E. I. Who would you say inspired you the most to write?

Pat Mullan: There’s no one person. Every writer I’ve read has inspired me.

E. I. Do you have any fascinating experiences while writing your book, or while researching for your novel?

Pat Mullan: I love to travel and I have been to most of the places in my books. I have also lived in England, Canada, USA, Korea, Japan , etc. The experiences I have had provide a rich source to plumb when I look for inspiration.

E. I. What do you love most about your writing?

Pat Mullan: The writing itself, for a start. The creative challenge, the hard work (yes, sometimes it’s the hardest job I’ve had), the ability to weave the human experience into my work. Recently I've enjoyed giving readings of my work to an international audience in our local library at Arts Week.

I also enjoy the camaraderie of a unique group of fellow writers that I've come to know at major international conferences: Thrillerfest, Left Coast Crime, Love is Murder, etc. Writing is a solitary anti-social profession and one must get out there as often as possible.

E.I. What story can your readers expect next in line for you?

Pat Mullan: Well, as I said, I’ve just finished my third novel, THE ROOT OF ALL EVIL and my agent, Svetlana Pironko of Author Rights Agency, is selling world rights to it. I’m now writing a sequel to this one, tentatively called CREATURES OF HABIT. It’s about murder and the abuse of power, set against the crimes of the priesthood in recent years. Once again, it’s centered in Ireland with settings in various places, such as Rome and the USA. Burned-out lawyer Ed Burke is the main character in both of these novels. So maybe I’m embarking on a series.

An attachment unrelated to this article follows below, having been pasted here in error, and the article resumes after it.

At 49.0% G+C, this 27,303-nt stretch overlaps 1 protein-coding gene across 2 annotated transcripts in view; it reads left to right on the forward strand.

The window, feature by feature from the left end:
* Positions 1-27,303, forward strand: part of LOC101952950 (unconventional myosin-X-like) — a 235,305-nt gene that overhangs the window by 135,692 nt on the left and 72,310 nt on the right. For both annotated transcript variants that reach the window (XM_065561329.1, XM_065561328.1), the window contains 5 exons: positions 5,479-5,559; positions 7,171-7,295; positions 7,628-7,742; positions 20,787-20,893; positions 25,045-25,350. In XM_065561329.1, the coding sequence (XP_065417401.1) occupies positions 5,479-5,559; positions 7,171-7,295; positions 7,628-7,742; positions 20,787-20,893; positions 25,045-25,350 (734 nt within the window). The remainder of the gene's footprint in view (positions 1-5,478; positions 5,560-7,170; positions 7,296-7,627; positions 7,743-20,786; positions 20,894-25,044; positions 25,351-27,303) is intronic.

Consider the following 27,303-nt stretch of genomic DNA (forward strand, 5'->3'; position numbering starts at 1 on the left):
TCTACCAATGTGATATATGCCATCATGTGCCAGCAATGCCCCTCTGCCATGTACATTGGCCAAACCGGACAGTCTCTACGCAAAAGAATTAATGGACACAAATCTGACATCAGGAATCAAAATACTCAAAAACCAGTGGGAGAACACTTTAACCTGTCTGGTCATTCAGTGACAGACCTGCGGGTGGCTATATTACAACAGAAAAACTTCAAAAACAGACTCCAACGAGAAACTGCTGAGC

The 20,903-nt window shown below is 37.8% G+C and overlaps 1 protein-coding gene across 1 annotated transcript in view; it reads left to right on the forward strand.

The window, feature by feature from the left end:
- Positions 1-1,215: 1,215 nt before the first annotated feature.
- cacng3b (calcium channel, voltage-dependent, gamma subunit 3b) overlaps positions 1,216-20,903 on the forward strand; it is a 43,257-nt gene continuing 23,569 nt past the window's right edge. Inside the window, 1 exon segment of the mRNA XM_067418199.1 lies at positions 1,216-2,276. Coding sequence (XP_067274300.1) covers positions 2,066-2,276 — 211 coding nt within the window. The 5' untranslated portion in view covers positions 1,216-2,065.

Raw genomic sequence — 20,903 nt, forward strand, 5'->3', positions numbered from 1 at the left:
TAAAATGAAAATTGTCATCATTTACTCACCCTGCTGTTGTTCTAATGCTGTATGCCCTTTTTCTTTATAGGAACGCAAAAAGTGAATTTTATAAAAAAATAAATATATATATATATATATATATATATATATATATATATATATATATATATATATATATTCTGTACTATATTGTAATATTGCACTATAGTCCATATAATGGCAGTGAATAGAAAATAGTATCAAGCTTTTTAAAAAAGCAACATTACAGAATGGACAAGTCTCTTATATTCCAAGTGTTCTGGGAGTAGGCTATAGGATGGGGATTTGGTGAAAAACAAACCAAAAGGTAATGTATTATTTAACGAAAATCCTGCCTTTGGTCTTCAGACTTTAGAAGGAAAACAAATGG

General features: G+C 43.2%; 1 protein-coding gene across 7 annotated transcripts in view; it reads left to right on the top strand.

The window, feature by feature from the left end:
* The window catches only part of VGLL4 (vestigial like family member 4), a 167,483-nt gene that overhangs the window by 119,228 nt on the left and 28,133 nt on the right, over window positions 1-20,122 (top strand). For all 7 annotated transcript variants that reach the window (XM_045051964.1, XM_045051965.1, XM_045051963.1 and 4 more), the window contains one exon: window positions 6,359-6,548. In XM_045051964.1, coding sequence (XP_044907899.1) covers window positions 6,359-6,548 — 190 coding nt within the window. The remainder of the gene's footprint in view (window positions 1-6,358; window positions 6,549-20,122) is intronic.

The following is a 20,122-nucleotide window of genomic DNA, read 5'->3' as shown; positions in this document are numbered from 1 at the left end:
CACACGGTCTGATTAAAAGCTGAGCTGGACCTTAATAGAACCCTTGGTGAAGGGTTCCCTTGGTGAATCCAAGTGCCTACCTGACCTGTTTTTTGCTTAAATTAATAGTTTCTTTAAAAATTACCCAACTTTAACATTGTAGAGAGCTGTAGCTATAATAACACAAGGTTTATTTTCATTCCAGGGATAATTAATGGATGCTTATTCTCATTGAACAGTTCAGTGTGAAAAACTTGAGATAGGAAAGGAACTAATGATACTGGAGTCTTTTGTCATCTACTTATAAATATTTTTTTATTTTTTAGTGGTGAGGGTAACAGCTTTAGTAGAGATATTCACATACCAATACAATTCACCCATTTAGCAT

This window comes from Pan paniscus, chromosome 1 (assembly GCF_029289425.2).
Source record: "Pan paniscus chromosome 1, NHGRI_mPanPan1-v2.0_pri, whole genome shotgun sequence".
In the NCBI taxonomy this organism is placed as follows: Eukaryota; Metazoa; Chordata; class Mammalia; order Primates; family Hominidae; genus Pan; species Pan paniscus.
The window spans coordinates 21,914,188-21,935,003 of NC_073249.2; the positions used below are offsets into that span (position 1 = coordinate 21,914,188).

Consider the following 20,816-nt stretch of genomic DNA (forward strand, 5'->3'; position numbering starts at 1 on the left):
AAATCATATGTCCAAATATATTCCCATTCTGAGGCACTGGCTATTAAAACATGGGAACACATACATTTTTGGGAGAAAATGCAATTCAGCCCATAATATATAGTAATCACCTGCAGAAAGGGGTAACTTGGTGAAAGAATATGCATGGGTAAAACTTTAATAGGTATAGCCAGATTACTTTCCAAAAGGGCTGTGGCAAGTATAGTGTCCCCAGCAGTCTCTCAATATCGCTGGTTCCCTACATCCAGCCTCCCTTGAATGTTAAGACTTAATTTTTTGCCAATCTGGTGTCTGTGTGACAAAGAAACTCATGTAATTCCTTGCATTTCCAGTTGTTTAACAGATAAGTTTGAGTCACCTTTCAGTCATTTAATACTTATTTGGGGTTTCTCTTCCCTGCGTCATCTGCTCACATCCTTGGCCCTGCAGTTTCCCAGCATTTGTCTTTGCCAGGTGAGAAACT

E. I. Do you write books with having them adapted to the movies in mind?

Pat Mullan: Well, it's not a premeditated act. When I write I see the scene and the people just as though it was a segment from a film. If you look at some of the reviews of my work on Amazon, that's one thing many reviewers do mention - to quote Tucker Andersen: " I agree with several reviewers who have suggested that it would make an excellent movie, since the storyline is exciting" ; John R. Linnell: "I also agree that this could make a very good movie and I actually think that the plot and story line may be better suited to the screen.";
Eithne Hannigan, Book Reviews, Connemara Life Magazine: "You know you're reading a good thriller when you start to cast it for the movie before you've even finished...It's pacey and exciting and filmic in its descriptions"

E. I. Thank you for contributing to my blog. It has been a pleasure for me to get to know you, and your work a little better. Would you like to end our interview with your advice to aspiring young writers, particularly to those who wish to write ‘thrillers’ and suspense the way you do it in your book?

Pat Mullan: Three things: 1) learn to write well (go to school, learn how to parse a sentence) 2) write, write, write 3) and more especially, read, read, read. And, never give up!

To learn more about Pat Mullan, visit him at:
Pat Mullans Page: